Set in the days preceding Geonosis, Honor and Duty is a both a political whodunit and a human drama, the story of the disintegration of the government mirrored in the unraveling of one family sworn to protect the Republic. Sagoro Autem is a 4th generation Senate Guard, the men with blue capes and helmets you may have noticed in the background in the prequel films. While investigating the murder of a Senator killed just prior to a vote on legislation that could cause several worlds to leave the Republic, Sogoro discovers some painful truths about his family and the system to which he has pledged his life.
It's a story told in every civil war, the story of a family set against itself, two brothers divided by competing loyalties and brought into direct conflict by the implacable forces of war. Fortunately, John Ostrander is on hand to tell the tale. He is without question the most talented writer to work long-term on any Star Wars comic, and this particular volume shows why. He does as good a job as possible with the politics in a series in which not many authors get into the details about exactly what kinds of corruption cause so many to believe the only recourse is secession. Where Ostrander excels is in building his characters, creating people the reader cares about. The final scene of the initial 3-part story ends with the shedding of a tear, and while I wasn't in need of a tissue when I closed the book, there was the making in my throat of a tiny lump.
The fourth and last installment of the story takes place several years later when Sagoro Autem reappears as a captain in the Republic Navy, now at the service of Sidious and Vader following events in Revenge of the Jedi. Whereas the previous story arc was about things falling apart, this one is about paying old debts and putting things back together.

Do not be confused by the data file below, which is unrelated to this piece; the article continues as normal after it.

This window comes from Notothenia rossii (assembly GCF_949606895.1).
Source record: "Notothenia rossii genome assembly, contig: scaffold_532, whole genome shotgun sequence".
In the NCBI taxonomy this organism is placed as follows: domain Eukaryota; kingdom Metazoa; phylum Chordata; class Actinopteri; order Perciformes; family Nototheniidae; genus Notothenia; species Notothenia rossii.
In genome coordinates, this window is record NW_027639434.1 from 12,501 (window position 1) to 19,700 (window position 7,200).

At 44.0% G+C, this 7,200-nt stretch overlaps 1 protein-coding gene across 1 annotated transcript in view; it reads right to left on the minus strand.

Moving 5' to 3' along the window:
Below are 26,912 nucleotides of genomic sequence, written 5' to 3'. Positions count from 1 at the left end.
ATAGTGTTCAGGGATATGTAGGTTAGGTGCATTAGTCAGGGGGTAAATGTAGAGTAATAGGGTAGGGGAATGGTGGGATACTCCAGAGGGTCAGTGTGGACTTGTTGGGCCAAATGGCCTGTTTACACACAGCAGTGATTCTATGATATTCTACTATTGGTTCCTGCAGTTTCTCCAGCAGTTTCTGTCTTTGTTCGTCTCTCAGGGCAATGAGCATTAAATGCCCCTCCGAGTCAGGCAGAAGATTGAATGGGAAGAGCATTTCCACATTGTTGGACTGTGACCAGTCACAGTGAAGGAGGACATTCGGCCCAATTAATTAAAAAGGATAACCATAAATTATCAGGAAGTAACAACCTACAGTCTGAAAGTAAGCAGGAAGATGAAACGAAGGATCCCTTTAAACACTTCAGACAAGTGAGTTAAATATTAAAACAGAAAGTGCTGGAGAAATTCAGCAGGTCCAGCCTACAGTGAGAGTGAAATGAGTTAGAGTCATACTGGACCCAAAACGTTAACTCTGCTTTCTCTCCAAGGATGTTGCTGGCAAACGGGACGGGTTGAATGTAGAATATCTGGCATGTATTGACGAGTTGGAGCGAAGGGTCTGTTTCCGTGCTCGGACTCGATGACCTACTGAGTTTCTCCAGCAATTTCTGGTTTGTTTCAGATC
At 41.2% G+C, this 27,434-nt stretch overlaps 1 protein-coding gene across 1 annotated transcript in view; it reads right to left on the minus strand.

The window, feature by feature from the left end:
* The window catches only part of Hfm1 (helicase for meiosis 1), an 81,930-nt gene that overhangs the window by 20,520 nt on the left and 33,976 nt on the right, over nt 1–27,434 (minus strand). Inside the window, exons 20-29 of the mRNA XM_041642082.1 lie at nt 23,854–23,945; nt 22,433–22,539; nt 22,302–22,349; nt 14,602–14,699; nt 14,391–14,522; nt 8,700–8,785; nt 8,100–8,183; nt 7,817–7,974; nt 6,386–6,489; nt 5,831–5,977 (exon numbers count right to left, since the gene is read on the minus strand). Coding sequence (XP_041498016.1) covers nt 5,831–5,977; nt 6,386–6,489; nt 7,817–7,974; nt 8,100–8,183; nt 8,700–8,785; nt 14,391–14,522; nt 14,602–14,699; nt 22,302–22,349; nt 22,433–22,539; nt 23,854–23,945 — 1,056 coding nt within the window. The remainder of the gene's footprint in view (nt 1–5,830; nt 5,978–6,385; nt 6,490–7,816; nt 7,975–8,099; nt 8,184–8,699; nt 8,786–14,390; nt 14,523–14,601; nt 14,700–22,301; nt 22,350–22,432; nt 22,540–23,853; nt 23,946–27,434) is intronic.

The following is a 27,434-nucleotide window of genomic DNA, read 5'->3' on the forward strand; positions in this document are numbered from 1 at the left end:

You don't need to have read all of Dark Horse's Star Wars series to enjoy this book, (although you might be interested to know Autem makes appearances in Clone Wars Volumes 2 and 8). Honor and Duty stands well on its own and is perhaps unique in the Star Wars Extended Universe in presenting a story about an average citizen of Coruscant, rather than smugglers, bounty hunters, clones, or super-powered Jedi and Sith.
The art on this series is handled by C.P. Smith in the first 3-part arc, published in Star Wars Republic #'s 46-48 (Sept, Nov, Dec 2002). His style here has a European feel, open and airy, featuring heavy dark outer lines and lots of open interior space - not much hatching within the characters and minimal background detail in most frames. This is exploited well by colorist Joe Wayne to produce a color-saturated look. It appears Smith was perhaps rushed at the end of the series, but overall he does a fine job conveying the action. Luke Ross brings a different style to the final chapter, published in Star Wars Republic # 78 (Sept 2005), in what appears to be painting more than illustration, much darker in tone, more static and less kinetic than Smith.
Overall, this is a fine example of Dark Horse's Star Wars publishing, a welcome addition to the EU, and one that I am happy to recommend.